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Laurie the only Kitsap judge with an opponent

Six of the judges on the Kitsap County Superior Court bench are getting a free pass to re-election this year. Judge Anna M. Laurie, however, will have to beat back a challenge from two local attorneys in order to earn her second term.

Laurie’s opponents, Bruce O. Danielson of Port Orchard and Dale M. Magneson of Bremerton, said Laurie is severely lacking. Said Danielson, “Anna Laurie is not suited for a role on the bench. I am much more qualified.”

Magneson adds, “She is not as objective as she should be. I’ve seen an arbitrariness in her decisions that I don’t like.”

Laurie, not surprisingly, disagrees.

“That’s new to me, ‘arbitrariness,’ ” she said. “I’ve handled thousands of cases, from murder to asbestos to child custody disputes to everything else. So from my perspective, I’m a better choice.”

Laurie’s perspective has changed during her first term.

“I thought this job would be powerful and filled with prestige,” she said. “In truth, we are always dealing with sadness. The only things we do that are not sad have to do with adoptions. This job sobers you. When I got here I was wildly enthusiastic — I still am — but I was shocked to see how little power I actually have.”

Laurie, 50, who practiced law in Bremerton for 18 years before her election to the bench, came under severe criticism in 2002 for what was perceived as a lenient sentence for a suspect who threatened a policeman with a gun and eventually killed a police dog.

Kitsap County prosecutor Russ Hauge was so angered by the ruling that he sought to keep felony cases out of her courtroom.

Last week, Hauge said, “There are still cases that we will not take in front of Judge Laurie.”

Laurie, however, does not regret that particular ruling.

“The people who criticized me weren’t sitting in the courtroom every day,” she said. “I think I made the right decision.”

Hauge has also cooled somewhat. He has been involved in some judicial elections, but has chosen to not work against Laurie this year.

“We have disagreed strenuously with Judge Laurie’s reasoning in the past,” he said. “But at other times, she has been a very able trial judge.”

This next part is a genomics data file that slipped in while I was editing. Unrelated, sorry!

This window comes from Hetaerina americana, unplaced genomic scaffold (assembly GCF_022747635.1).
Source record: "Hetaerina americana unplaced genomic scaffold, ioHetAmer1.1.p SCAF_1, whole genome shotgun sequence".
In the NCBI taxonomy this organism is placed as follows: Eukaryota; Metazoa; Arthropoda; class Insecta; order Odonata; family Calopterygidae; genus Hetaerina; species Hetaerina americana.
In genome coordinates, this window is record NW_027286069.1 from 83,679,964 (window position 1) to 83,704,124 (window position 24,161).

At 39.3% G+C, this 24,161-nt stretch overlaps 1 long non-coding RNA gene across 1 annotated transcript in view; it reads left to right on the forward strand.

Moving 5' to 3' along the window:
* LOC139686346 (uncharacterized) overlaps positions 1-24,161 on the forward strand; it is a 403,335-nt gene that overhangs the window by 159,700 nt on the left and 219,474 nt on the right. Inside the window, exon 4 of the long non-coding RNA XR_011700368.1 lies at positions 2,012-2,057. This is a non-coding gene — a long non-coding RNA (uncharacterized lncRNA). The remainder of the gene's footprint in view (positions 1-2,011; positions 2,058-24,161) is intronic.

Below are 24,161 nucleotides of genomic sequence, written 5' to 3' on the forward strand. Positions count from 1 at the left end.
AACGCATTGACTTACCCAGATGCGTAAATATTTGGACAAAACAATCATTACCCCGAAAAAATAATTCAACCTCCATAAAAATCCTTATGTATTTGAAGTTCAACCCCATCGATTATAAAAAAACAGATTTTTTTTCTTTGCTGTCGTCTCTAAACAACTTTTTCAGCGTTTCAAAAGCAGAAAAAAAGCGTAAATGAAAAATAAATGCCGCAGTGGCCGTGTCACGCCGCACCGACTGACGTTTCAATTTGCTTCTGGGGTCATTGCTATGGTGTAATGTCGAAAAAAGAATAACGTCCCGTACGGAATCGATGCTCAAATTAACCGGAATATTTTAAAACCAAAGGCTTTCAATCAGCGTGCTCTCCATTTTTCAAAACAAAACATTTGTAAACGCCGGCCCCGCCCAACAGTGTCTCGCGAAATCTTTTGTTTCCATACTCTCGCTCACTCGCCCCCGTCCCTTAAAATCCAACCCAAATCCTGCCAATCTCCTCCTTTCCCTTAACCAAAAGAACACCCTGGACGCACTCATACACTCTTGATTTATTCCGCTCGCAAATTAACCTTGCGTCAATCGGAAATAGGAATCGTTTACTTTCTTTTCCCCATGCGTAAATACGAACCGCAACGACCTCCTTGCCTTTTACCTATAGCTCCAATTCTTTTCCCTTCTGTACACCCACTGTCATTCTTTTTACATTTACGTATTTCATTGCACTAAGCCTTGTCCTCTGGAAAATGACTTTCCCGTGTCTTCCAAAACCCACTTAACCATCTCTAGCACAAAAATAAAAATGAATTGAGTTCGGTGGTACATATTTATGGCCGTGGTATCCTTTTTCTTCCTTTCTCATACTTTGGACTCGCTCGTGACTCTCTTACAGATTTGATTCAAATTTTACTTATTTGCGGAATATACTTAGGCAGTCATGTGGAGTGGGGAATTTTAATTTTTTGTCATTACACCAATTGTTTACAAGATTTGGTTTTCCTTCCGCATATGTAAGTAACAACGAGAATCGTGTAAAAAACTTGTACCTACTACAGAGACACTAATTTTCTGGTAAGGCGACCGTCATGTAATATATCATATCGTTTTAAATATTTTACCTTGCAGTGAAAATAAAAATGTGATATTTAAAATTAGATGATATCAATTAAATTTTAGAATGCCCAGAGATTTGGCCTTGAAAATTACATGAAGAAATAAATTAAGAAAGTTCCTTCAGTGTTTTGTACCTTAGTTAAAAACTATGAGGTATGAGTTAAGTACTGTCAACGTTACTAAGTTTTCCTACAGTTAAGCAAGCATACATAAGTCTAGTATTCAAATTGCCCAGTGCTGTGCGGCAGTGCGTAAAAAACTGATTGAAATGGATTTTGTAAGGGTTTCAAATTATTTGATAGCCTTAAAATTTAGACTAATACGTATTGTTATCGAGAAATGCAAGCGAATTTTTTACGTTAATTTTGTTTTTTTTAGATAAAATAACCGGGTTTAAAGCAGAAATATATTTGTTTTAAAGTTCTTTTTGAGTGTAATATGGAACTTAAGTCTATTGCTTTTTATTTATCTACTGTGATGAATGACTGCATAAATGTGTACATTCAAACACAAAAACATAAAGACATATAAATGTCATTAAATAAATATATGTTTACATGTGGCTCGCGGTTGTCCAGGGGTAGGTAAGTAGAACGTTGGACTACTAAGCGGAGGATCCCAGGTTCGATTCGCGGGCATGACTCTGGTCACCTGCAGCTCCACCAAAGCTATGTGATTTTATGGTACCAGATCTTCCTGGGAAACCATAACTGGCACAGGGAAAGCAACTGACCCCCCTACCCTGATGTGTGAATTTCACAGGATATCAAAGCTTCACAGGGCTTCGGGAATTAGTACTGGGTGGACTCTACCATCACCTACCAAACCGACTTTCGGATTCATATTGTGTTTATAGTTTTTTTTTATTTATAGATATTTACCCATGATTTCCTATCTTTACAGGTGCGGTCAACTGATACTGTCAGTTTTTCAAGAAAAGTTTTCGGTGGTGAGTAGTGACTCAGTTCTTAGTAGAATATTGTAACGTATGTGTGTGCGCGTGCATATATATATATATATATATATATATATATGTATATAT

Both Danielson and Magneson are proprietors of their own small law firms.

Danielson, 51, was born in Kansas and has lived in Kitsap County for 20 years.

Magneson, who declines to give his age, is a veteran and native Washingtonian who has practiced law locally for 15 years.

Both candidates said Laurie is “a nice person” and (Laurie aside) lauded the overall quality of the Kitsap Superior Court bench. “This is one of the best benches in the state,” Danielson said. “They are intelligent and well-prepared at all times. But there is always room for improvement.”

“Many people see they have only one candidate, the incumbent, and wonder why they don’t have a choice,” said Magneson. “Now, I’m giving them that choice.”

Laurie says she’s puzzled as to why she alone faces an election challenge.

“I did a lot of soul searching,” she said. “And I asked people I trust whether I was doing anything different. The truth is, I don’t have a crystal ball, so I don’t know why I’m the only one with opposition.”

If any candidate fails to get 50 percent of the vote in the Sept. 14 primary, the top vote-getters will advance to the November general election.

The filing deadline was last Friday. Unopposed Judges and the year when they

first joined the bench are Leonard W. Costello (1992), M. Karlynn Haberly (1993), Russell W. Hartman (2002), Jay B. Roof (1994), Leila Mills (2001) and Theodore Spearman (2004).

The only other major county race this year is for two seats on the Board of

Commissioners. Here, Republican Jan Angel is seeking a second term and will be opposed either by Charlotte Garrido or Brock Jackley.

Democrat Chris Endresen, seeking a third term, will face either Scott Henden or Matthew Cleverley.

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